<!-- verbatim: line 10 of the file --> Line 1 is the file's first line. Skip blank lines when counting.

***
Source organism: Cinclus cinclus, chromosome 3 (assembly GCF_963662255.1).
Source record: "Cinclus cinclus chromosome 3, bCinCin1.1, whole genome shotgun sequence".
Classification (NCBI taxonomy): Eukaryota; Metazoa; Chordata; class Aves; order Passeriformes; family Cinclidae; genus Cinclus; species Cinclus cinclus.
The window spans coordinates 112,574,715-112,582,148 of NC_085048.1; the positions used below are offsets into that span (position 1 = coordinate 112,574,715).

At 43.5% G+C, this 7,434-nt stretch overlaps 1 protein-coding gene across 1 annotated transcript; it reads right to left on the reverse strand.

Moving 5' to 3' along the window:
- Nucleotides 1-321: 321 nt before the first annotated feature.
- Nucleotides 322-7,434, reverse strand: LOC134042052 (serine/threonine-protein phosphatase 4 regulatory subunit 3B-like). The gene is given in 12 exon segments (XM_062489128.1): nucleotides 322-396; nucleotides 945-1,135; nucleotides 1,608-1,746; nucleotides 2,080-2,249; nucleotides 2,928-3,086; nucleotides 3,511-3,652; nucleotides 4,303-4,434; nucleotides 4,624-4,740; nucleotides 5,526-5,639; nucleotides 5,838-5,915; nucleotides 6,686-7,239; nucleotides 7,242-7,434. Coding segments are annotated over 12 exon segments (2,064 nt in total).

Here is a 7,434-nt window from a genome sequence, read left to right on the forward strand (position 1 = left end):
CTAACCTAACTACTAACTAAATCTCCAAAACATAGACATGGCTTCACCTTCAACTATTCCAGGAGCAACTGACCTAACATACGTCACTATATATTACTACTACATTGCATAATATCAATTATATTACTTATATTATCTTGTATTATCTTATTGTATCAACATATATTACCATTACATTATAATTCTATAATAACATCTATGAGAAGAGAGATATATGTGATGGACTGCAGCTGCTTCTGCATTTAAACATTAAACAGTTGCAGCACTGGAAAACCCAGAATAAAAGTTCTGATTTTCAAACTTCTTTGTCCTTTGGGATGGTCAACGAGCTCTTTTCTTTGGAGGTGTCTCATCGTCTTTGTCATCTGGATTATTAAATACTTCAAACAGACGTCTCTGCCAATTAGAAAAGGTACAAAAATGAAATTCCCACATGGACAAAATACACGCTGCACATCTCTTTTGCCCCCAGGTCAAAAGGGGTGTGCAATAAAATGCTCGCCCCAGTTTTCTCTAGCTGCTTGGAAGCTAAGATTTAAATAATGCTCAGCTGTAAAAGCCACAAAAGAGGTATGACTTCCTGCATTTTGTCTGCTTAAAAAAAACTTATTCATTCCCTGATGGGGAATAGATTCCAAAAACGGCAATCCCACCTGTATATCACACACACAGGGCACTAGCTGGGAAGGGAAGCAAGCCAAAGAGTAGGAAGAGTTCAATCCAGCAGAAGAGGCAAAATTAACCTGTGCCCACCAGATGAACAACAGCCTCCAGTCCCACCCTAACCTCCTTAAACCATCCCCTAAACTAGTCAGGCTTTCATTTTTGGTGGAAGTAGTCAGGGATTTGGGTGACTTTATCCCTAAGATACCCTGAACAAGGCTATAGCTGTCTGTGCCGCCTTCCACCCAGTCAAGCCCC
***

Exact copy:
CTAACCTAACTACTAACTAAATCTCCAAAACATAGACATGGCTTCACCTTCAACTATTCCAGGAGCAACTGACCTAACATACGTCACTATATATTACTACTACATTGCATAATATCAATTATATTACTTATATTATCTTGTATTATCTTATTGTATCAACATATATTACCATTACATTATAATTCTATAATAACATCTATGAGAAGAGAGATATATGTGATGGACTGCAGCTGCTTCTGCATTTAAACATTAAACAGTTGCAGCACTGGAAAACCCAGAATAAAAGTTCTGATTTTCAAACTTCTTTGTCCTTTGGGATGGTCAACGAGCTCTTTTCTTTGGAGGTGTCTCATCGTCTTTGTCATCTGGATTATTAAATACTTCAAACAGACGTCTCTGCCAATTAGAAAAGGTACAAAAATGAAATTCCCACATGGACAAAATACACGCTGCACATCTCTTTTGCCCCCAGGTCAAAAGGGGTGTGCAATAAAATGCTCGCCCCAGTTTTCTCTAGCTGCTTGGAAGCTAAGATTTAAATAATGCTCAGCTGTAAAAGCCACAAAAGAGGTATGACTTCCTGCATTTTGTCTGCTTAAAAAAAACTTATTCATTCCCTGATGGGGAATAGATTCCAAAAACGGCAATCCCACCTGTATATCACACACACAGGGCACTAGCTGGGAAGGGAAGCAAGCCAAAGAGTAGGAAGAGTTCAATCCAGCAGAAGAGGCAAAATTAACCTGTGCCCACCAGATGAACAACAGCCTCCAGTCCCACCCTAACCTCCTTAAACCATCCCCTAAACTAGTCAGGCTTTCATTTTTGGTGGAAGTAGTCAGGGATTTGGGTGACTTTATCCCTAAGATACCCTGAACAAGGCTATAGCTGTCTGTGCCGCCTTCCACCCAGTCAAGCCCC